1988 UNI Recordings
As a metalhead in my college years, I tended to be adverse to music that didn’t have some semblence of heaviness about it. Big, loud distorted guitars were typically the order of the day, but I also started to gravitate toward other styles that at least incorporated a sense of individuality in the face of accepted norms. Steve Earle’s Copperhead Road disc was quite the surprise addition to my collection given my admitted (almost fearful) aversion to country music.
For starters, Steve Earle is an artist who, over the years, has earned rightful respect and credit for bringing the proverbial “big beat” to mainstream country and “rockifying” it. Garth Brooks and plenty of other mainstream country artists owe at least a tip of the hat to Steve Earle for almost single-handedly bringing deep-rooted rock sensibility to modern country music with his seminal “Guitar Town” debut album. Let’s face it, some of the old school country artists like Johnny Cash, Waylon Jennings and Conway Twitty (!) always had an old-school (and I mean OLD school) rock swagger about them that resulted in as-then unprecidented crossover appeal.
Steve Earle managed to take it a step further with his original output, particularly on Copperhead Road – an album which, while achieving gold status, never quite achieved the mass appeal expected by the artist himself. Indeed, Earle was quite enamored with up-and-coming bands like Guns N Roses whatwith their rebellious thumbing of the nose to rock norms of the time, and it was never more evident than on this release.
The title track has been covered (and rightfully so) many times over in the live setting, as roots rock bands like the Badlees et al could see the crossover appeal and embrace both song and attitude alike. A certain loner personality emanates from this album, almost as if Earle knew he was taking a tremendous risk and just didn’t care because he wholeheartedly believed in what he was doing despite his downward spiral into drug addiction.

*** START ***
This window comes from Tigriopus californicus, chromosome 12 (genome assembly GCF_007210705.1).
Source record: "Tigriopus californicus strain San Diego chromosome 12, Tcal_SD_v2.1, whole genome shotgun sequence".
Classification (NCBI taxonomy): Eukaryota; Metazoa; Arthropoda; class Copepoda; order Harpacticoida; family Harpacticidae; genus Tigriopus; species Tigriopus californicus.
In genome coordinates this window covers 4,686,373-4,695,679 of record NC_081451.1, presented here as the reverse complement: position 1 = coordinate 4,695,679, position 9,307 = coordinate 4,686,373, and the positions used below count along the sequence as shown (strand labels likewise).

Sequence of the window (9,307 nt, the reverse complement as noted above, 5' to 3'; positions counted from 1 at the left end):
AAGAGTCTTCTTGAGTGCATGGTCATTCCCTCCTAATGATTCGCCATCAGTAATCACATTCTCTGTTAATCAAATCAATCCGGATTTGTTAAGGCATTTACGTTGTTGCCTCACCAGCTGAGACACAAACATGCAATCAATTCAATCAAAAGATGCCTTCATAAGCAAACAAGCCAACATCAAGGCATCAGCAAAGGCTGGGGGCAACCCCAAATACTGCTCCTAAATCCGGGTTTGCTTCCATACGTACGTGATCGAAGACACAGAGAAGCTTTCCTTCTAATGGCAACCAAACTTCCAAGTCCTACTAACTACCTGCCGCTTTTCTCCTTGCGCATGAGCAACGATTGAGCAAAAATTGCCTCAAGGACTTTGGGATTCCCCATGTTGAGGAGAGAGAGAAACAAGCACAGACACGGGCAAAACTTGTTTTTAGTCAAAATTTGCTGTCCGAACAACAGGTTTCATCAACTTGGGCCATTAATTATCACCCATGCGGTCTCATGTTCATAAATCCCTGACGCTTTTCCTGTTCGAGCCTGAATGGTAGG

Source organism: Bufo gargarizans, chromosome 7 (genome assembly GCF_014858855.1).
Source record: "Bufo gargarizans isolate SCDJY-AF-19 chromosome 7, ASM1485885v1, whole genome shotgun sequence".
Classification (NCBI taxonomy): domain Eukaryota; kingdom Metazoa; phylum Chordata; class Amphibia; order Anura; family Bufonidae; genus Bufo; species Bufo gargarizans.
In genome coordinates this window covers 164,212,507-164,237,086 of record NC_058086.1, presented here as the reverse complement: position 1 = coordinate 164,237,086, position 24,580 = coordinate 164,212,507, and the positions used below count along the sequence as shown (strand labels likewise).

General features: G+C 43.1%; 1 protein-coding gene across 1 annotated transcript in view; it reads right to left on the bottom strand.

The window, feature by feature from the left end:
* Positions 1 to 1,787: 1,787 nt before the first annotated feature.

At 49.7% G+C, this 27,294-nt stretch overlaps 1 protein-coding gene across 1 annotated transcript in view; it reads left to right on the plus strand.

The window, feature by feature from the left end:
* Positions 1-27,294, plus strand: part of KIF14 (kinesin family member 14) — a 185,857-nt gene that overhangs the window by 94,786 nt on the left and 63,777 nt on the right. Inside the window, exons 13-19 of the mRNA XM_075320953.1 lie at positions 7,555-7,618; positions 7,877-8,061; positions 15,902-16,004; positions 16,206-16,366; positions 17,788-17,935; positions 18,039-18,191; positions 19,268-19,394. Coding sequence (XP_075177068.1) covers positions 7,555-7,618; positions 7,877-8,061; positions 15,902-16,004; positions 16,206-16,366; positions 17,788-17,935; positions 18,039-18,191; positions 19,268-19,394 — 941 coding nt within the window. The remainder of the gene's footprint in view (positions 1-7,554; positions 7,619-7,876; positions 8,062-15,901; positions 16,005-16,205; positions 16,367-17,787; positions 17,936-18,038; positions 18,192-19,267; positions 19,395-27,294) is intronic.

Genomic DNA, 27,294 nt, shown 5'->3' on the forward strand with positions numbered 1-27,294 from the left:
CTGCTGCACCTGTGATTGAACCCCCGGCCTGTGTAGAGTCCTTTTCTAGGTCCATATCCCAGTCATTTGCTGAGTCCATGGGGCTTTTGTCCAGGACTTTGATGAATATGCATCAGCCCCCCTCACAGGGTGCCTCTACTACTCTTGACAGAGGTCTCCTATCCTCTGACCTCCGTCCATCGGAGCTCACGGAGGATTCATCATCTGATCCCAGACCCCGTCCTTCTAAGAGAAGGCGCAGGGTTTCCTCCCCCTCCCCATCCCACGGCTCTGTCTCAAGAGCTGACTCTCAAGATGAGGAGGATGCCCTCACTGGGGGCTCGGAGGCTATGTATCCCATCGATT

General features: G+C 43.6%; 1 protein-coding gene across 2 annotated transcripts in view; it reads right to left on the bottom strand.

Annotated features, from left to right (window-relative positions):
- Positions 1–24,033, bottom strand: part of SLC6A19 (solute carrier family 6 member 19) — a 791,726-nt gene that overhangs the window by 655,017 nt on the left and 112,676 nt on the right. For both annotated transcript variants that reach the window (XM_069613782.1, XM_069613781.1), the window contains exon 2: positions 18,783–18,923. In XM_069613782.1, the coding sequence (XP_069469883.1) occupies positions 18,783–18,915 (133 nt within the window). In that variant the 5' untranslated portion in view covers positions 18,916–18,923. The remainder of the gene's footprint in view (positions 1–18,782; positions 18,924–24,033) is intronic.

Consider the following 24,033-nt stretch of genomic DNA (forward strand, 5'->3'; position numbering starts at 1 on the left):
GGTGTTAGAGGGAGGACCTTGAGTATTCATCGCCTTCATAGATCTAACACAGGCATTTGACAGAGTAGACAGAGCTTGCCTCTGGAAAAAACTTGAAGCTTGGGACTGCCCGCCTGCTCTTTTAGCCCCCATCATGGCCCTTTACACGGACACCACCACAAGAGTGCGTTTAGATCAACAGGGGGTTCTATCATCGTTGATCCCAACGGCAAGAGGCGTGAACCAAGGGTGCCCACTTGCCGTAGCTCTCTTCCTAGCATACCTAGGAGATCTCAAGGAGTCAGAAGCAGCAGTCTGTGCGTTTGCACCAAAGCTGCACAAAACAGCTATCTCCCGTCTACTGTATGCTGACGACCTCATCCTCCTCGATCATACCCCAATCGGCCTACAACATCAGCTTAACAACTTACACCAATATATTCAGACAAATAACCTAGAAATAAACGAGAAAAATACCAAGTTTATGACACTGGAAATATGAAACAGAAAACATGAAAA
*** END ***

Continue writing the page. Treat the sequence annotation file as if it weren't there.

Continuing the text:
Track after track moves with an honest country influence blended near perfectly with the hugeness of the rock n roll attitude. I almost can’t believe to this day how much I love this CD, whatwith songs like “Johnny Come Lately” and “The Devil’s Right Hand” blending outlaw country with a rock n roll attitude spiked with honesty like nothing I’ve heard before or since.
Crowning achievement on this disc is the fierce “Back To The Wall,” a foreboding and seemingly autobiographical tale set to music that has as much to do with Lynyrd Skynyrd as any pure country influence. “Keep yourself to yourself and keep your bedroll dry, ‘Cos boy you never can tell what the shadows hide” pretty much sums it all up for this song and this whole CD.
Copperhead Road the album marked a bookend to the first chapter of Steve Earle’s career as his drug addiction and subsequent rehab would see him come back years later with his inimitable talent on full display, finally sober and able to capitalize on his curiously underground legend status and make a respectable career out of things.
Make no mistake…I’ve never connected with country music as a whole, but Steve Earle possesses a unique ability to bridge the gap between country and rock like no one I’ve ever heard and Copperhead Road is an incredible tour de force worthy of inclusion in your CD collection.
And turn it up LOUD!
Rating: 4.5 out of 5